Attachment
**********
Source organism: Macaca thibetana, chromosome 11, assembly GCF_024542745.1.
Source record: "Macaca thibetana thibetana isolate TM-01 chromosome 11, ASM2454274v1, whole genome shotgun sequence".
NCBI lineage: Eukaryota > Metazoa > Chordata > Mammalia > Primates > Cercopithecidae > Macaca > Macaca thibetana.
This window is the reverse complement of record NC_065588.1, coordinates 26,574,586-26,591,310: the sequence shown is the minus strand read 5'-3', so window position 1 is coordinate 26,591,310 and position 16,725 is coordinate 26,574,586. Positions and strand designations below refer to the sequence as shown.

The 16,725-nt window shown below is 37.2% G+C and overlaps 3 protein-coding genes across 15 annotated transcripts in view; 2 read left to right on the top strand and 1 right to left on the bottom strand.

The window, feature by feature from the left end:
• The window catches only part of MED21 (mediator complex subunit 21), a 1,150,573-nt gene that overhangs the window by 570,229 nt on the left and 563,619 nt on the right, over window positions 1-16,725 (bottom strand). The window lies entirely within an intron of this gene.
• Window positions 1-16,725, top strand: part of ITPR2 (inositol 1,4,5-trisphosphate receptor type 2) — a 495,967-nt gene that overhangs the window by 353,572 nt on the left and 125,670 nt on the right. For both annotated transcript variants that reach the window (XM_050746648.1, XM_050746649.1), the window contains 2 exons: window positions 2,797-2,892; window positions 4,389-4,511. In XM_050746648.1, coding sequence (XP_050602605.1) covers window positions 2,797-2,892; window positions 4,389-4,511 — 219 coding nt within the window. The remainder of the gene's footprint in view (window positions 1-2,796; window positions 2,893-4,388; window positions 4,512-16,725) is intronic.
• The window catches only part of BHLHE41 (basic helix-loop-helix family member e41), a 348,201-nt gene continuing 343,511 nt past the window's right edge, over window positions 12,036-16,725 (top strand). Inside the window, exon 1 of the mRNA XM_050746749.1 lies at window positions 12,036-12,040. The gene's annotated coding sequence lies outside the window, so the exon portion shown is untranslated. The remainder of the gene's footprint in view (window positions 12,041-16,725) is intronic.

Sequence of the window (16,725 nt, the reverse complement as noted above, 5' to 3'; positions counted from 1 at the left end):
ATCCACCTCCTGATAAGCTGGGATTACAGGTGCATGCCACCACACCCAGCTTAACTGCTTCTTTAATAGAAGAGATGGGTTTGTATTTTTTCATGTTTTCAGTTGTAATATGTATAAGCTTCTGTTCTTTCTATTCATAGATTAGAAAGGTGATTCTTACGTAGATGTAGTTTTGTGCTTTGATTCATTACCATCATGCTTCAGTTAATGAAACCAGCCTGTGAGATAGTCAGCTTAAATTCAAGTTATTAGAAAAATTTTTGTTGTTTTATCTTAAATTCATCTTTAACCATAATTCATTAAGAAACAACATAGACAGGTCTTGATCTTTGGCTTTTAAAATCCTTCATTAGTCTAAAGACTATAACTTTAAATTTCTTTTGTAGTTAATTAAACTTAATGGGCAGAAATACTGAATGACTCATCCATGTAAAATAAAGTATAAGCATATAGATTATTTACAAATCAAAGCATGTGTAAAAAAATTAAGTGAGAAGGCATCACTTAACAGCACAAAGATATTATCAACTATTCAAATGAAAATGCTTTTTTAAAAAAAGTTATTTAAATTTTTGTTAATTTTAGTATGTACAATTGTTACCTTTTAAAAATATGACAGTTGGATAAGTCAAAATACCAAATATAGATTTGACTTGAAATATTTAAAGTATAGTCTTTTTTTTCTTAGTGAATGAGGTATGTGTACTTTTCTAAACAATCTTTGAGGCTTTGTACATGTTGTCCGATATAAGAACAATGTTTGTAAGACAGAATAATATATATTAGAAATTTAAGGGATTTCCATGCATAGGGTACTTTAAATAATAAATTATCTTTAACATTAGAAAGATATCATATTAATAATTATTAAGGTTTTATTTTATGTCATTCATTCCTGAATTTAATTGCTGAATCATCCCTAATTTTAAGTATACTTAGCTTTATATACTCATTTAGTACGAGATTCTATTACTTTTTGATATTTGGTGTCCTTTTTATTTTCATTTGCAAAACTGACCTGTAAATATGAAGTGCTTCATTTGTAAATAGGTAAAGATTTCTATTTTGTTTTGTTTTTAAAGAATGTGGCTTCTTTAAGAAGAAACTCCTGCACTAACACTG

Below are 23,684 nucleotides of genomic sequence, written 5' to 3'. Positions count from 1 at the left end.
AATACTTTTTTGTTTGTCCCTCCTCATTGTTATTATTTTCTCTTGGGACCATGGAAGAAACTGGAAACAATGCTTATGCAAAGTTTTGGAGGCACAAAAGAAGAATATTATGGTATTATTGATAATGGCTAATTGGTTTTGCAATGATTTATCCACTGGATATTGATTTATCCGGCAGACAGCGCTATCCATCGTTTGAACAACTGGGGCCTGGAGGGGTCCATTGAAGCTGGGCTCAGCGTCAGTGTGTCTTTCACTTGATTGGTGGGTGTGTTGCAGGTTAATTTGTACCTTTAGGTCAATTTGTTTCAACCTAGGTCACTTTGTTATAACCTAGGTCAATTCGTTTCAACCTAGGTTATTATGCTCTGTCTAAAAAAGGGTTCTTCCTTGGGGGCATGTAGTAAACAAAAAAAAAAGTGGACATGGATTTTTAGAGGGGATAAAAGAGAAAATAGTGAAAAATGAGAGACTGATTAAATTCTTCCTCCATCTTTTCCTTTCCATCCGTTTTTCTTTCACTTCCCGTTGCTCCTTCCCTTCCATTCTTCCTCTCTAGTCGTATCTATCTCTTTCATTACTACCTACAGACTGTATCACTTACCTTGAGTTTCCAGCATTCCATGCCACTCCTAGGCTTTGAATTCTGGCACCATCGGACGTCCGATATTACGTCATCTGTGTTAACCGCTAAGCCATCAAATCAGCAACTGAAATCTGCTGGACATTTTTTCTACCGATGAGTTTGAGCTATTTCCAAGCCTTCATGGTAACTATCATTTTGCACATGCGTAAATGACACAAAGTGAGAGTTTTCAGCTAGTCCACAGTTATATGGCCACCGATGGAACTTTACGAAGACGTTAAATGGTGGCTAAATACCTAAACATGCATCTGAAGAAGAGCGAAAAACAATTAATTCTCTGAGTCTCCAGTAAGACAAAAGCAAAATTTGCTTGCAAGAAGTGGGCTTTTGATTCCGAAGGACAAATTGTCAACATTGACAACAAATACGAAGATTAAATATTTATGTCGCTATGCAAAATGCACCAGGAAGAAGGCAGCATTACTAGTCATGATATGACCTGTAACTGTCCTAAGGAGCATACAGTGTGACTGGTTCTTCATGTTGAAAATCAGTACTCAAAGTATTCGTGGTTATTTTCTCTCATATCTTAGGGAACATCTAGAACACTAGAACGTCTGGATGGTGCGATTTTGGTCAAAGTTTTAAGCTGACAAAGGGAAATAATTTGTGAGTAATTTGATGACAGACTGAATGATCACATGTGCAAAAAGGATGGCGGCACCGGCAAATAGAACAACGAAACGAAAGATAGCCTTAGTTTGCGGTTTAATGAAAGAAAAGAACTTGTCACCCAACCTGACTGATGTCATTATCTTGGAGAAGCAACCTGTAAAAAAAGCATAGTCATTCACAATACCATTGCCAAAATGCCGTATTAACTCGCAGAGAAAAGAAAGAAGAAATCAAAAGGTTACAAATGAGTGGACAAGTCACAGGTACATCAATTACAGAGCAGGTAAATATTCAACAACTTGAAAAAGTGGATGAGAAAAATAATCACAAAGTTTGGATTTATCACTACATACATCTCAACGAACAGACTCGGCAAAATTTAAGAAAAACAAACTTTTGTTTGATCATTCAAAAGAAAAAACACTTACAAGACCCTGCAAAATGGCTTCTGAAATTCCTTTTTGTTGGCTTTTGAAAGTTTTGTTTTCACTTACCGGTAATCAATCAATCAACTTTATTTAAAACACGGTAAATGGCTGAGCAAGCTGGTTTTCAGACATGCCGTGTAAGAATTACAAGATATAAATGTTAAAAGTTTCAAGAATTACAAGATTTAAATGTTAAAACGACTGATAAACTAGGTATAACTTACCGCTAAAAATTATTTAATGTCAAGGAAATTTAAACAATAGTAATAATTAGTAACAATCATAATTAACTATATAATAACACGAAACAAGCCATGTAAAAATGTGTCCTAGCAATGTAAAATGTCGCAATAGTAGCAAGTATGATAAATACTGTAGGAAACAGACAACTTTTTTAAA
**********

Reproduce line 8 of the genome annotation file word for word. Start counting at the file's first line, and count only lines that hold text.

• Window positions 1-16,725, top strand: part of ITPR2 (inositol 1,4,5-trisphosphate receptor type 2) — a 495,967-nt gene that overhangs the window by 353,572 nt on the left and 125,670 nt on the right. For both annotated transcript variants that reach the window (XM_050746648.1, XM_050746649.1), the window contains 2 exons: window positions 2,797-2,892; window positions 4,389-4,511. In XM_050746648.1, coding sequence (XP_050602605.1) covers window positions 2,797-2,892; window positions 4,389-4,511 — 219 coding nt within the window. The remainder of the gene's footprint in view (window positions 1-2,796; window positions 2,893-4,388; window positions 4,512-16,725) is intronic.